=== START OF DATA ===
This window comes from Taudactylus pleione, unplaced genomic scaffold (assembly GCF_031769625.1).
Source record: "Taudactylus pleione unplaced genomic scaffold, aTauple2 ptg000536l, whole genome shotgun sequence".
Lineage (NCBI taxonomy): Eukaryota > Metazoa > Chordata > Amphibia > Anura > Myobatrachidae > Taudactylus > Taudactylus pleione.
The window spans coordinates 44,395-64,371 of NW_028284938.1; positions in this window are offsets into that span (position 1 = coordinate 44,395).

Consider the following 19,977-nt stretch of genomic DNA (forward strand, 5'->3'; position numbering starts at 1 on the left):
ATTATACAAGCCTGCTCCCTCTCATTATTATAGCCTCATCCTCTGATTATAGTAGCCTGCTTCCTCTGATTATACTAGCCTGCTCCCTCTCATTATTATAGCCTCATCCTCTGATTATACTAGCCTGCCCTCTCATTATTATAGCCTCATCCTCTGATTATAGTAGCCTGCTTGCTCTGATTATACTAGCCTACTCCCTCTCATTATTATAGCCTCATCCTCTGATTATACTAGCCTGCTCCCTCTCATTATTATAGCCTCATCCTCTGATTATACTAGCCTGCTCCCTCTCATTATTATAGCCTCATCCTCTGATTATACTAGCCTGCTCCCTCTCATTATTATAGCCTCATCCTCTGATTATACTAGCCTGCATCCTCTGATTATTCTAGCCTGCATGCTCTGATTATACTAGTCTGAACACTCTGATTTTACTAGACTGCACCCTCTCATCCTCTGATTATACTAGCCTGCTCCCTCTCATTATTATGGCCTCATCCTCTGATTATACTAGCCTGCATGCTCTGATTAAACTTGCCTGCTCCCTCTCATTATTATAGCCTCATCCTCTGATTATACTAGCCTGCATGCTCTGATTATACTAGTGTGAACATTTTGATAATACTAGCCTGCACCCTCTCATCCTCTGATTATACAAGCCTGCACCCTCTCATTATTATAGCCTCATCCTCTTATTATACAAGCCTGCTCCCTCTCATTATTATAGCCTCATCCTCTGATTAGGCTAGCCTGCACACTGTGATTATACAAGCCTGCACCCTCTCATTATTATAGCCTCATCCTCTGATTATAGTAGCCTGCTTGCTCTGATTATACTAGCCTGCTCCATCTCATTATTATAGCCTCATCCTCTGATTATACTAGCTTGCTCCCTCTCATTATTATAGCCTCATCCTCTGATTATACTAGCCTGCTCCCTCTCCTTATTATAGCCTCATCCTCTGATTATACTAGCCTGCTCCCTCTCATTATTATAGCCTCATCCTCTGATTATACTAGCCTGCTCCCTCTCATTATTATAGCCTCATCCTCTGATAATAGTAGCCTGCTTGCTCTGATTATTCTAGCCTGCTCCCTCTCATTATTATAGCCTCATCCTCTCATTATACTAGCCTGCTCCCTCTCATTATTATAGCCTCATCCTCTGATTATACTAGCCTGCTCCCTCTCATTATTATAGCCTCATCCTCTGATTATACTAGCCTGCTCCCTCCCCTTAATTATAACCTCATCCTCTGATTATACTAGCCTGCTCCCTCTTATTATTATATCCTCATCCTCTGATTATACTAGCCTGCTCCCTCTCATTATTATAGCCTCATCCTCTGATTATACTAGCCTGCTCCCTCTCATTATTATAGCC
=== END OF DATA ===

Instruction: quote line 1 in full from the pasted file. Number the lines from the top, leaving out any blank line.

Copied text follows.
This window comes from Taudactylus pleione, unplaced genomic scaffold (assembly GCF_031769625.1).